So since my rediscovery of the marvelous place that is the library, suddenly I’ve introduced a new element into my reading schedule: time pressure.  Gotta finish the book before it’s due!  Of course I can renew any book with one mouse click thanks to the Columbus Metropolitan Library system’s fabulous online user account interface, but still.

And I have some pressure to hit 25 books read by Friday.  I’m close enough to finishing Bonfire of the Vanities that I feel like I want to push hard and get it done.  The Kindle for PC app actually includes page counts (what a novelty!) so I now know that I’m on page 566 of 688.  That’s still kind of a long way to go.

I also now have two probably fast-reading YA titles to choose from, Incarceron and Will Grayson Will Grayson. So should I work on Bonfire and then one of those, or go ahead and start The Passage, which I’m really looking forward to but which is THICK?

I really want Bonfire finally cleared off my list.  That’s a long-ass book and I will really feel like I’ve accomplished something when I finish it, and I have tomorrow night free to read it.  That plus pick-a-YA-book will put me up to 25 books read.

And there will be much rejoicing.

Quarter-year crisis?

Since I wrote about my one-fifth-done status report not much has changed, but I’m feeling good about my progress.

On April 1st, the year will be one-quarter over.  To be on track I’ll need to have 25 books read.  I think I might make it.  I just knocked off #20 and #21 in quick succession.  Tonight at the library I got a compilation volume of Roth novels that includes the next two I must read, Our Gang and The Breast, and I was astonished to observe that the two of them together total 140 pages.  And I started Our Gang and it is amazingly awesome.  I think I’ll burn through those two with quickness.

Plus I am now almost 60% finished with Bonfire of the Vanities.  You can always tell a Kindle user because they know what percent they’ve read but not what page they’re on, heh.  The reading speed of that book is picking up a great deal as the plot really kicks into high gear.  After that I picked up another quick one, Ian McEwan’s short little novel On Cheshil Beach.  If I can finish those four tomes by April 1st I will be right up the middle.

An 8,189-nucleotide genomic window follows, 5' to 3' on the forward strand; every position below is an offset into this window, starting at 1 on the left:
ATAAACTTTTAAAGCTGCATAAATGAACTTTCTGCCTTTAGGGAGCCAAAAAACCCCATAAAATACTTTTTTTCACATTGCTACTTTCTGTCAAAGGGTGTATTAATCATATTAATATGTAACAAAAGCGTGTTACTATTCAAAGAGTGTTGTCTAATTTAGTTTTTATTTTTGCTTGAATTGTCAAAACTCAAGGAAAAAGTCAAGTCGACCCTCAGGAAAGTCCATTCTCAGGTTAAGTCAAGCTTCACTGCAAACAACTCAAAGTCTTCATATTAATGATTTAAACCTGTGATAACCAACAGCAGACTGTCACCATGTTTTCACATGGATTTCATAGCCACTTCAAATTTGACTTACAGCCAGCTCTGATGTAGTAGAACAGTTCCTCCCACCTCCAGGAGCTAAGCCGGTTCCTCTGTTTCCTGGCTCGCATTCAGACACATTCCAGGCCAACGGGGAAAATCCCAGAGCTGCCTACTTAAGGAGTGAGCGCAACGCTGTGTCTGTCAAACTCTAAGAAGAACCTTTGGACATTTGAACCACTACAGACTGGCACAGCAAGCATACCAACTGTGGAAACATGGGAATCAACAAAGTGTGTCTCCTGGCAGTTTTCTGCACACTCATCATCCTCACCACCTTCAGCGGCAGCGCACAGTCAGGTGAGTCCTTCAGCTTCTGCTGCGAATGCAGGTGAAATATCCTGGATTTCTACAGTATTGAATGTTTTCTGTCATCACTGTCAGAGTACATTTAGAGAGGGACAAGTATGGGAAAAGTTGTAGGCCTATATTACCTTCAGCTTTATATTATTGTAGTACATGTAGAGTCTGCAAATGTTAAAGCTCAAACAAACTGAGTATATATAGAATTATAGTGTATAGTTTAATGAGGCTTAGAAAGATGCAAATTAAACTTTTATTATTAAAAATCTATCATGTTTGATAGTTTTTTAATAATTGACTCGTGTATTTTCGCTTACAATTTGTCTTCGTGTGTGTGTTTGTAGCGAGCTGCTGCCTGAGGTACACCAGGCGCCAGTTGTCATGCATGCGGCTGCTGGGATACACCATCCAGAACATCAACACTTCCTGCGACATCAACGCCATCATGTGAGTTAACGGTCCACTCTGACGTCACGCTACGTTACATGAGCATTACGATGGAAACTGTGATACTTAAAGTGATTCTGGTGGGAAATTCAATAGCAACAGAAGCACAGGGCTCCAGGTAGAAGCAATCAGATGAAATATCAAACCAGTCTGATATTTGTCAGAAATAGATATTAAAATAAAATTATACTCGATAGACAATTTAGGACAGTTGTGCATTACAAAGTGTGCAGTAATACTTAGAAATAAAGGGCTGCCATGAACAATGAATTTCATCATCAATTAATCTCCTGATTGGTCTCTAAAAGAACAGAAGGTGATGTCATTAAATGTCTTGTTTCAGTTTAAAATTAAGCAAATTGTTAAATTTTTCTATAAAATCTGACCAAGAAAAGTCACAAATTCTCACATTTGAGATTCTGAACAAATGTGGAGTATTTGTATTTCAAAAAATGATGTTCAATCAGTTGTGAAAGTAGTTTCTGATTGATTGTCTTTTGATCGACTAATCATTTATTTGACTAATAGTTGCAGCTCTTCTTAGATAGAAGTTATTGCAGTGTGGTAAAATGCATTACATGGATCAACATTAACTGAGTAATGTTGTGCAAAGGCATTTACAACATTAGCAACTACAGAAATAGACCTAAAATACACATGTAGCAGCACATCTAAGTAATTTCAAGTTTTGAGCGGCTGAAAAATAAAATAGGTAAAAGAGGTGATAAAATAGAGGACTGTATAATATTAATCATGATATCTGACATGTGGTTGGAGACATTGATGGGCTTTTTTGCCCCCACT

At the library I also picked up Justin Cronin’s The Passage, a book I’ve wanted to read and which has come recommended.  It’s long.  But if I can make it to 25 books by April 1st, I’ll feel better about throwing in a doorstop of a volume.


I’m coming up against a downside to this project, though.  I’m diving in to some research for a book project I’m considering.  I doubt I’ll be reading complete books for it, more like skimming and note-taking…the problem is I’m going to resent any time I spend reading that won’t get applied to The Project.

Oh well.  I need better time management.  Less Facebook time!

Yeah, that’ll happen.

Multiple input streams

How many books do you read at once?

Having a Kindle makes multiple in-progress volumes super simple.  The device keeps track of where I am.  I have an “In Progress” folder.  I can so easily swap between them.  But I wonder if I wouldn’t be better off reading everything sequentially, finishing one book before beginning another, rather than…well, I don’t know what you’d call it.  Simultaneously, I suppose.

If I’m going to make my goal, I have to average 2-3 books a week.  This is a daunting task to be sure.  But if I have four or five books at once, it might take me two to three weeks to finish them, but then I’d finish a whole slew of them at once.